Under much sunnier and pleasant skies, Day 2 of Boston Calling saw many more fans out and roaming the grounds, trying to grab a quick bite to eat before settling in front of the stage of their choice. For many, they decided on Sidney Gish, the Boston native and hometown hero. The twenty-year-old singer/songwriter armed only with her guitar stood in the middle of the vast expanse of the stage, and belted out songs about embracing awkwardness, and self-deprecating humor. A fitting beginning to a day full of surprise acts.
Next up was Princess Nokia, who along with her two dancers came out of the gates on 10. Chanting “Who that is, hoe? That girl is a tomboy!” from her appropriately titled song, “Tomboy,” Princess Nokia was out to make her presence known and definitely remembered. Strong messaging of words like “WARRIOR,” and “LEADER” flashed behind her in huge letters on screen as she danced and fed off the crowd eventually prompting her to jump right down into the pit to get closer and take selfies with her fans.
On that same stage just a short while later, Betty Who showed up with upbeat choreography, and fun chemistry with her dancers that made the crowd holler with glee at every turn. The Australian artist had me humming her catchy tunes as I left the stage, and wandered into the Arena tent to catch Imogen Heap. Funny enough, Imogen Heap seemed a bit confused about exactly what she was meant to present to the crowd, so she settled on a unique arrangement of her hit, “Hide and Seek,” followed by a TED Talk-esque demonstration of how her electronic gloves worked with software to trigger the sounds and textures live. Off the cuff, sure, but still incredibly entertaining.
Oh and you’re wondering about the “surprises” that I mentioned earlier, aren’t you? Well, that came in the form of London band Shame, that pushed the crowd to their absolute limit and tested their own limit in the form of throwing water everywhere, jumping offstage and losing their shirt. Also, there was Denzel Curry, the Florida native that brought high energy rapping and bass loud enough to make your teeth rattle. Clearly, the crowd loved both acts, bursting at the seams to get as close to the stage as possible despite being crushed against the rail.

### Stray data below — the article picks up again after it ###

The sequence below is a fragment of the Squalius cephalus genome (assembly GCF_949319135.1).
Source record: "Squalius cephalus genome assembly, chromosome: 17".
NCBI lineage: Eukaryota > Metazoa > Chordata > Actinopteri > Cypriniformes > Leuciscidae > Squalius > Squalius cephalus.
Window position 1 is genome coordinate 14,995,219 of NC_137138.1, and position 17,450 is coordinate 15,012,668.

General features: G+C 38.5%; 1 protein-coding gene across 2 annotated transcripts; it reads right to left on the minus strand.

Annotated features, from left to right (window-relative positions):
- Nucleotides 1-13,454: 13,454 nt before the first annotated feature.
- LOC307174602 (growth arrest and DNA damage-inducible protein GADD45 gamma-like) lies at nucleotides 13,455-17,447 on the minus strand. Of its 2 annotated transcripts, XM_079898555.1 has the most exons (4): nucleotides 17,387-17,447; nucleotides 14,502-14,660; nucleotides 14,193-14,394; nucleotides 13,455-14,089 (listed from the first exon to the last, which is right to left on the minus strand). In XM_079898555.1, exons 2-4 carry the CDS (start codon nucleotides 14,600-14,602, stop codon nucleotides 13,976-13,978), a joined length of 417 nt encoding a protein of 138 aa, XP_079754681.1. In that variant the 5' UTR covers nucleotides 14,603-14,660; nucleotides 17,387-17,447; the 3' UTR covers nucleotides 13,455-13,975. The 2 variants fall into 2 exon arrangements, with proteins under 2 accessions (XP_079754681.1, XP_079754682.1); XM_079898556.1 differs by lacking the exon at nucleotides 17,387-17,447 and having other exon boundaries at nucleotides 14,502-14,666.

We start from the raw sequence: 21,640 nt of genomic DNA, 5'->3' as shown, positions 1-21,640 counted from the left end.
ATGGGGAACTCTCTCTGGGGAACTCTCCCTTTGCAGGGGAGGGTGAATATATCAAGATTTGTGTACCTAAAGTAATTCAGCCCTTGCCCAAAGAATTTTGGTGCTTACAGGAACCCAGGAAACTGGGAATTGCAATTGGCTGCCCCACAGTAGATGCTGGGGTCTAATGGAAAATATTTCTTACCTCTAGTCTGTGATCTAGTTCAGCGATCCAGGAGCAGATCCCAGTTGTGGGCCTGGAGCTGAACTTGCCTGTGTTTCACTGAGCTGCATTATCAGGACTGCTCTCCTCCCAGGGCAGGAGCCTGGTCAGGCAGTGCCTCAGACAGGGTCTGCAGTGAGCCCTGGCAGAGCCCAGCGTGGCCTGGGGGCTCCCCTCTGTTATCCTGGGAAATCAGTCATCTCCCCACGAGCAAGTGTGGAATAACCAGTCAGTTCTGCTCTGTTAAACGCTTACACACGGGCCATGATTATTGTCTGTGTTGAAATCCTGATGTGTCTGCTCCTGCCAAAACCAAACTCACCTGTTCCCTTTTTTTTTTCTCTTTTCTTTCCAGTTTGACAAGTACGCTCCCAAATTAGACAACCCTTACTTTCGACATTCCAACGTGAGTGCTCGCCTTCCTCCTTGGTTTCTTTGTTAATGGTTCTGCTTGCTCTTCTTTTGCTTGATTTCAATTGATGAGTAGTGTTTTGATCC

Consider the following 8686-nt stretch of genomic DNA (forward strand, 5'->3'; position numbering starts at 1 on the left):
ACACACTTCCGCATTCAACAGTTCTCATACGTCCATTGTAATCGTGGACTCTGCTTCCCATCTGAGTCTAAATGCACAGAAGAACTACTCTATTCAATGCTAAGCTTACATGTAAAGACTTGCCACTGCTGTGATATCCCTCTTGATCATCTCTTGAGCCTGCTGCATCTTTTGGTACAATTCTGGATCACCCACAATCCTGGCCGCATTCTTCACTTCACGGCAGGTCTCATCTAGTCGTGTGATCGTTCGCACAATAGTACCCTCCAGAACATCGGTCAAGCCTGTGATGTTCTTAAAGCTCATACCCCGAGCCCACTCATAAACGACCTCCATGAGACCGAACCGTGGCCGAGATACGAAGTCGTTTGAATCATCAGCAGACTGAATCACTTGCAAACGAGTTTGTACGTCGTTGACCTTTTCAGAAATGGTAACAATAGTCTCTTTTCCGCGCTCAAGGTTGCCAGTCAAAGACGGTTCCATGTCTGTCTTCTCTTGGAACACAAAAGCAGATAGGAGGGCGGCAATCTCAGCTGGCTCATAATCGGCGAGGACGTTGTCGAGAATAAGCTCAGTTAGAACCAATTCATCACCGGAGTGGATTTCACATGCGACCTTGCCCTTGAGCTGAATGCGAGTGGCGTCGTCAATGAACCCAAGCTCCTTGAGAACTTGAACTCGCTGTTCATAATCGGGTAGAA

Back at the Red Stage, the Justin Vernon and Aaron Dessner project titled Big Red Machine took the stage with J.T. Bates on drums, Brad Cook on bass and Bella Blasko on backing vocals. The band played through most of their self-titled debut, they also threw in some unreleased numbers, as well as a brand-new song, that Aaron teased they were working on last month during the PEOPLE festival in New York. Around me, crowd members mouthed along as best they could with the oft times perplexing lyrics, and I found myself laughing when I heard someone say “Man, that bass player has it good, he just gets to chill up against the stack and jam, man.”
At the Green Stage, things shifted back into high gear with Anderson .Paak & The Free Nationals. Anderson ceremoniously made his appearance sitting at a drumkit that was hoisted high above stage level so everyone could enjoy his drum stylings from every vantage point. From playing drums to standing center stage and showcasing all his best dance moves, Anderson .Paak proved to be a consummate performer and all around star. His infectious smile, and funky music proved quite hard to ignore, as proven by more than a handful of folks getting off their blanket strewn on the ground and dancing a two step.
One of the most anticipated acts of the day was Irish born Hozier, who, in my opinion, released one of the best albums to date this year. His band was incredibly tight as the tall singer effortlessly nailed each note, and proved exactly why his shows are usually sold-out.
Back at the Arena stage, Dessa, who joked about playing inside the high school gymnasium-like structure with lazer beams on the ceiling as she referred to the triangle shaped light fixtures with “this might not be the future we imagined, but it’s the one we got” pulled off set laden with free-flowing rhymes and pristine vocals. Making use of every bit of time onstage, she made time to pose for the photographers in front of her and charm the audience in one fell swoop.
Last but certainly not least, closing things out for Day 2 was Tame Impala. After a cannon blast of confetti, the band played an invigorating set which saw them shrouded in dense fog, backlit and cast in silhouette, streams of lazer beams shooting far out into the crowd, all the while they threw down hit song after hit song. I even found myself shocked at a song I loved for so long that I didn’t know the band was responsible for. Brightly colored lights and songs that urge you to sing along from the first note was a grand way to end what might arguably have been the best day of the festival this year.
Article: Lesley Keller